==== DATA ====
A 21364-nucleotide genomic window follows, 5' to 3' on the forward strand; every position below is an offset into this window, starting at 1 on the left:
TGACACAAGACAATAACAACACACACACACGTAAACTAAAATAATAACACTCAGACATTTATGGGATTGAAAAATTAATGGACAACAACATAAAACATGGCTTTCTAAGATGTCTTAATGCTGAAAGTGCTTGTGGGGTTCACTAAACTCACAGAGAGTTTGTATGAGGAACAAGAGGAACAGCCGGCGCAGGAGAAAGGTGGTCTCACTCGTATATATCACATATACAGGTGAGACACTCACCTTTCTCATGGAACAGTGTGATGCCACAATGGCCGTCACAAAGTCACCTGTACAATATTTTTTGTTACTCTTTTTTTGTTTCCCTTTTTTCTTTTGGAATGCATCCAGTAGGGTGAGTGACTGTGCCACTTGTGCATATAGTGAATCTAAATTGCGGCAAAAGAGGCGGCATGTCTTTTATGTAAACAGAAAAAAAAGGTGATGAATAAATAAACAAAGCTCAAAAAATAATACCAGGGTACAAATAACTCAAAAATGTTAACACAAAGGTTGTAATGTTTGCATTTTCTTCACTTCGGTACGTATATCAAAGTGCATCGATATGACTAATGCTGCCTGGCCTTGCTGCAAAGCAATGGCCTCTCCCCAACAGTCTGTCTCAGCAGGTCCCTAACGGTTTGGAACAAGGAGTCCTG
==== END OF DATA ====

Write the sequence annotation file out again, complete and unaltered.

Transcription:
A 21364-nucleotide genomic window follows, 5' to 3' on the forward strand; every position below is an offset into this window, starting at 1 on the left:
TGACACAAGACAATAACAACACACACACACGTAAACTAAAATAATAACACTCAGACATTTATGGGATTGAAAAATTAATGGACAACAACATAAAACATGGCTTTCTAAGATGTCTTAATGCTGAAAGTGCTTGTGGGGTTCACTAAACTCACAGAGAGTTTGTATGAGGAACAAGAGGAACAGCCGGCGCAGGAGAAAGGTGGTCTCACTCGTATATATCACATATACAGGTGAGACACTCACCTTTCTCATGGAACAGTGTGATGCCACAATGGCCGTCACAAAGTCACCTGTACAATATTTTTTGTTACTCTTTTTTTGTTTCCCTTTTTTCTTTTGGAATGCATCCAGTAGGGTGAGTGACTGTGCCACTTGTGCATATAGTGAATCTAAATTGCGGCAAAAGAGGCGGCATGTCTTTTATGTAAACAGAAAAAAAAGGTGATGAATAAATAAACAAAGCTCAAAAAATAATACCAGGGTACAAATAACTCAAAAATGTTAACACAAAGGTTGTAATGTTTGCATTTTCTTCACTTCGGTACGTATATCAAAGTGCATCGATATGACTAATGCTGCCTGGCCTTGCTGCAAAGCAATGGCCTCTCCCCAACAGTCTGTCTCAGCAGGTCCCTAACGGTTTGGAACAAGGAGTCCTG